Hello friends! I’m writing to you from Kansas, where I’m leading a retreat for some warm and intrepid pastors, all of whom have been willing to learn and laugh and play and reflect together. Has been a great week.
Here are a few links that I’ve been collecting lately, both serious and silly.
FIGHT BACK WITH BEAUTY
First, a 21-year-old air traffic controller gave his life so that the last plane could take off safely before the recent earthquake in Indonesia.
Also, from the New York Times, A Year After Las Vegas Shooting, a ‘Survivor Wedding’ Takes Back the City. Lovely:
Julie Morgenstern offers some simple-but-not-always-easy tips to get a better handle on your overwhelming life. I’m a sucker for time management stuff, even though I recognize its limitations. (Many people whose minds work this way are often already doing these things; if yours doesn’t, the tips won’t help.)
A Reddit thread in which a jerk genie grants wishes, but the letter of the wish rather than the spirit. Clever:
From columnist Monica Hesse. Ouch:
A man emailed recently in response to something I’d written about street harassment. He was so glad, he said, that his college-age daughter never experienced anything like that. Less than a day later, he wrote again. They had just talked. She told him she’d been harassed many, many times — including that week. She hadn’t ever shared this, because she wanted to protect him from her pain.
For all the stereotypes that linger about women being too fragile or emotional, these past weeks have revealed what many women already knew: A lot of effort goes into protecting men we love from bad things that happen to us. And a lot of fathers are closer to bad things than they’ll ever know.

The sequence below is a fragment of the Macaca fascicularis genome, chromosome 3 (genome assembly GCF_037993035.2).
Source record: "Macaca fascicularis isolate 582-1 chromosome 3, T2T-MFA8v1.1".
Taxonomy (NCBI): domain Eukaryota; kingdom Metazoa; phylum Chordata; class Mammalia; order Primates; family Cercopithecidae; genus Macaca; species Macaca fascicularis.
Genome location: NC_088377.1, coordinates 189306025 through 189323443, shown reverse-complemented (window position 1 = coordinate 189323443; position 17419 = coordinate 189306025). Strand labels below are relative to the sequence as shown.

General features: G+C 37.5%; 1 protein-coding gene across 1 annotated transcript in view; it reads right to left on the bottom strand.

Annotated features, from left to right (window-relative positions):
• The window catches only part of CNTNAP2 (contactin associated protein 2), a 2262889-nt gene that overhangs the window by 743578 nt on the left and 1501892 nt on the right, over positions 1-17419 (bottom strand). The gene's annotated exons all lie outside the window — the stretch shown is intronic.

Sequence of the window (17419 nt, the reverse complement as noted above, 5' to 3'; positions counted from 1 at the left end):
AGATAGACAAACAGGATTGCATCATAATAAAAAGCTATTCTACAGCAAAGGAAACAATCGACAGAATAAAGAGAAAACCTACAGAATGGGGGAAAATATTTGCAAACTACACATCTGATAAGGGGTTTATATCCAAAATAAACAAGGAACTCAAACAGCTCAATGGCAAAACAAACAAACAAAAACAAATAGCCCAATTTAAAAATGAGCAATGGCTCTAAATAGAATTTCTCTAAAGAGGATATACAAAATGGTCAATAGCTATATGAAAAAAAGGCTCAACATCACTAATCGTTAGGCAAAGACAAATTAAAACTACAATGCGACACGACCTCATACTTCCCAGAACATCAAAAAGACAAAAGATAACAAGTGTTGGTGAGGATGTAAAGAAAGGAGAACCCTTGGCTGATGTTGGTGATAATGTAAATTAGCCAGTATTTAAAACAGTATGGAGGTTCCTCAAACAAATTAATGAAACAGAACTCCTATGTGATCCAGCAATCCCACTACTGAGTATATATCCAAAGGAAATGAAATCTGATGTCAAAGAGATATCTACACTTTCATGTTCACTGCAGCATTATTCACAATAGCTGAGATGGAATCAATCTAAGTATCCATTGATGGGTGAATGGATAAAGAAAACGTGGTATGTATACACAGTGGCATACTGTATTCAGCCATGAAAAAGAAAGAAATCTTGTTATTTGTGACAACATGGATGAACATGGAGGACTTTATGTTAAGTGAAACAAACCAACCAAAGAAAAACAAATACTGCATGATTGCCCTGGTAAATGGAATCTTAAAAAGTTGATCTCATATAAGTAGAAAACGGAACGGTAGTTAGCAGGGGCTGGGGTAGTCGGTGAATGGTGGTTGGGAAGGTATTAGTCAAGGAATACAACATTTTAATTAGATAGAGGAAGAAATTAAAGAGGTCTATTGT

Poet Donald Hall died earlier this year; here he beautifully considers the depth and breadth of loss, and the difference between solitude and loneliness.
ZERO TO SIXTY, PROPERLY UNDERSTOOD
I’m not always great at recognizing when my emotions are amping up—just ask the people who live with me—so this was helpful:
As a historian specializing in the Holocaust, Nazi Germany, and Europe in the era of the world wars, I have been repeatedly asked about the degree to which the current situation in the United States resembles the interwar period and the rise of fascism in Europe. I would note several troubling similarities and one important but equally troubling difference.
Read if you dare.
And then the antidote to the despair that the previous link might evoke: the power of the small faithful action. Thank you to friend Carol Howard Merritt for writing exactly what I needed to read.
THANK YOU SHAKESPEARE
My husband was recently in London for business, and sent along this placard from the Globe Theater: